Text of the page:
Heavens, am I behind! My vacation not only caused Read It & Steep to meet a week early in September, but it completely derailed my blogging. So, alas, here it is, October and I’m only now posting about our August book, the great Frankenstein: The Modern Prometheus by Mary Shelley. Since we’re a bit removed from it now and I can’t remember just how the conversation progressed, I’ll let you know that we, for the most part enjoyed the novel. For a great many of us, it was a re-read. Personally, this was my first time reading it on an electronic device and it had been long enough that I thought that I might have downloaded the wrong book.
I had no memory of the epistolary format (Bless you, Melissa, who completely deadpanned, “I don’t know what that means” at our meeting after I complemented her on pointing out the epistolary format and how it confused me) between the sailor to whom Frankenstein relays his story and the sailor’s sister. Of course, I shouldn’t have been surprised that the story is told in letters, since that was the prevalent style of the time. That being said, it is a little surprising that a character so wholly unrelated to the action of the story is the narrator … of course; just who would Victor write to?
The Steepers spent a deal of time (when not discussing/quoting Young Frankenstein) talking about the nature of monsters and how this novel has become slightly warped by the contemporary views of it. If you were to ask many a person who Frankenstein is, the answer would be “the monster with the bolts in his neck.” Even some of our more seasoned book club members hadn’t known that Frankenstein is the name of the monster’s creator, not the monster himself. This prompts the discussion, who is the monster of the novel? I argue (not too hard, since the theory was pretty much universally agreed upon) that Victor Frankenstein is the monster of this tale and it seems strangely fitting that his name has become synonymous with the idea of monstrous.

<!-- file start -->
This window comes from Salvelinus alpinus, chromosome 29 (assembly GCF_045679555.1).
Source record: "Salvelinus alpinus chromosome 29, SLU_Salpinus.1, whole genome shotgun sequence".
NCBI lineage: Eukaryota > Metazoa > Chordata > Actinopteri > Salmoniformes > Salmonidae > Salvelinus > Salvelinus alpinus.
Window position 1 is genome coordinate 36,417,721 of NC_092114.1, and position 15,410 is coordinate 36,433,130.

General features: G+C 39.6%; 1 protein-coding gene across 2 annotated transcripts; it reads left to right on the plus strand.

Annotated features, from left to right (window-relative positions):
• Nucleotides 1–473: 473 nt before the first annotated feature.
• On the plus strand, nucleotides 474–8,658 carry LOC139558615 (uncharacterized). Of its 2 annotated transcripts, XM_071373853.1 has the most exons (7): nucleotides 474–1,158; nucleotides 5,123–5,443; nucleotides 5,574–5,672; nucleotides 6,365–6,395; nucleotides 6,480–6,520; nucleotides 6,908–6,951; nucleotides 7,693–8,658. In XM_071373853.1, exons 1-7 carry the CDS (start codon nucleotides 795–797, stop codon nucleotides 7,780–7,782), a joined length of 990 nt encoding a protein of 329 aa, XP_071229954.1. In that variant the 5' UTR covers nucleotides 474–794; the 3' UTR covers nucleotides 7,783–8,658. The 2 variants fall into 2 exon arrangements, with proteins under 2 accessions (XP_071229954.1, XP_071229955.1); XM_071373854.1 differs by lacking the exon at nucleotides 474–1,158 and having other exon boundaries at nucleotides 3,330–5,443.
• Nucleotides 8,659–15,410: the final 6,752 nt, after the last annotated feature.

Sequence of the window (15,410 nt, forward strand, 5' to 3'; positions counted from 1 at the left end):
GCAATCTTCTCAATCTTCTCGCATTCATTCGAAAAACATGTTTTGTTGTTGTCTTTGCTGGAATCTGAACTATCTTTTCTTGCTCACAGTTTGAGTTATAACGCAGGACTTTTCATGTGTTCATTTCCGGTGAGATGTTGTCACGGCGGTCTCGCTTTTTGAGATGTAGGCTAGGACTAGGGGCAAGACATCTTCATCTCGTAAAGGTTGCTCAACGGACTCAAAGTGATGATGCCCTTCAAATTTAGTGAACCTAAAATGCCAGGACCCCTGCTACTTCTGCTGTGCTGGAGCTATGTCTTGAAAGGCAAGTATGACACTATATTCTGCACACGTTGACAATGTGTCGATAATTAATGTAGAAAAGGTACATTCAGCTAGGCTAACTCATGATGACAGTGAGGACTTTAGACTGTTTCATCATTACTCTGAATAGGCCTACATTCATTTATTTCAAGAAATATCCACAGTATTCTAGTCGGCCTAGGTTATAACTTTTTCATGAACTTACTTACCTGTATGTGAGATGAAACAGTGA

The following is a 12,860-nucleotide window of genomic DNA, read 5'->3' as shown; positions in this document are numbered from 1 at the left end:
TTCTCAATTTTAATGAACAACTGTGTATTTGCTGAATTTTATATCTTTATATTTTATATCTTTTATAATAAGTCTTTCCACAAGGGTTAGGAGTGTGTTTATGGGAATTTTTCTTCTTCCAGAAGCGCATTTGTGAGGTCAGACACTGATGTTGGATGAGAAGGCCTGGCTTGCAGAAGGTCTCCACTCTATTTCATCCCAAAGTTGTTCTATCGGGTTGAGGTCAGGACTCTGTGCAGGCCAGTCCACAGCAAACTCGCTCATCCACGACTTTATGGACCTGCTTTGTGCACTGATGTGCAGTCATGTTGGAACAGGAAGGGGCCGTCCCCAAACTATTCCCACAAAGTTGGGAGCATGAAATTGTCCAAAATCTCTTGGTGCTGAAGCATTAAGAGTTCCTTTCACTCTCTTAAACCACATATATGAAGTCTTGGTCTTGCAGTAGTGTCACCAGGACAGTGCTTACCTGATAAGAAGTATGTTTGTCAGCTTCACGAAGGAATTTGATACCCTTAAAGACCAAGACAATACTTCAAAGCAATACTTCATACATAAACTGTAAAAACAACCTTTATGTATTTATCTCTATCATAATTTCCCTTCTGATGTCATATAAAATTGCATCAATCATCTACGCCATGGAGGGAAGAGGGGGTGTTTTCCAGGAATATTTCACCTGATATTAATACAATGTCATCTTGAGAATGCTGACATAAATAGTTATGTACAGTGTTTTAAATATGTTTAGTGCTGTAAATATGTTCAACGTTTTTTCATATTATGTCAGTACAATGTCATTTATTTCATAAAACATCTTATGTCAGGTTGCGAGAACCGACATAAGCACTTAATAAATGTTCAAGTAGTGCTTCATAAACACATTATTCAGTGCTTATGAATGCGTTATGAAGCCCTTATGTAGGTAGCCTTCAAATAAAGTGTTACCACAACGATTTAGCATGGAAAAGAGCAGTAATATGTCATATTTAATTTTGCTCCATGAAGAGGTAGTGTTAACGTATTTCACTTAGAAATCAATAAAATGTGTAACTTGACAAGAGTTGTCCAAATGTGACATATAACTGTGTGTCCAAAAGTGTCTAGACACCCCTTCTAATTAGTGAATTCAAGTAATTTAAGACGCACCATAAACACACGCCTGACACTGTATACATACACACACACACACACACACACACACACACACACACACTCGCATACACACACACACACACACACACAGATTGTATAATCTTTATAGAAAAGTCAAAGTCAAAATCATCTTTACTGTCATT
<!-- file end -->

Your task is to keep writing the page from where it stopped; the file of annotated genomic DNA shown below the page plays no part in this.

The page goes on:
We also discussed how the current idea of Frankenstein’s creation has evolved. Those of us who’ve read the book before are even surprised when we read how eloquently the monster speaks when he relays his parts of the story. We’re all used to the stereotypical grunting hulk … . putting on the Ritz. Now that it’s October, by the way, you can get Frankenberry cereal … I’m certain Mary Shelley would be terribly proud.
Some of our readers also voiced surprise that the book has the subtitle The Modern Prometheus. It does add a new dimension to the read. I also thought the fire ties to the monster’s fear of the same. Turns out that I, too, have been brainwashed by the current depictions of the monster, which shows him turning violent due to his fear of fire. The monster does burn himself when he first sees fire, but then like most people, he realizes that he shouldn’t touch it, but can still enjoy it’s warmth.
Great quotes of the evening included a discussion how Victor Frankenstein would have enjoyed CRTL-Z to undo what he’d done. We also enjoyed how the narrator describes Victor Frankenstein as “the brother of my soul,” to which one of our steepers replied, “Well, you’ve got a messed up soul.”
Finally, the steepers discussed how the original 1818 text (written when Shelley was a teen) and the heavily revised 1831 edition. We speculated that the death of Shelley’s poet husband would have affected her take on her own tale. We weren’t quite sure when Percy had died, but we thought he’d been lost at sea and even if he hadn’t that “someone, somewhere was lost at sea.” In fact, while Shelley did die at sea, his body was recovered. Never-the-less, all the Steepers agree that Frankenstein is still well worth the read even after 200 years.
Steeper Kristin points out in a tweet that “I’d forgotten how much I hate Victor Frankenstein. Seriously, eff that guy.” We all agree.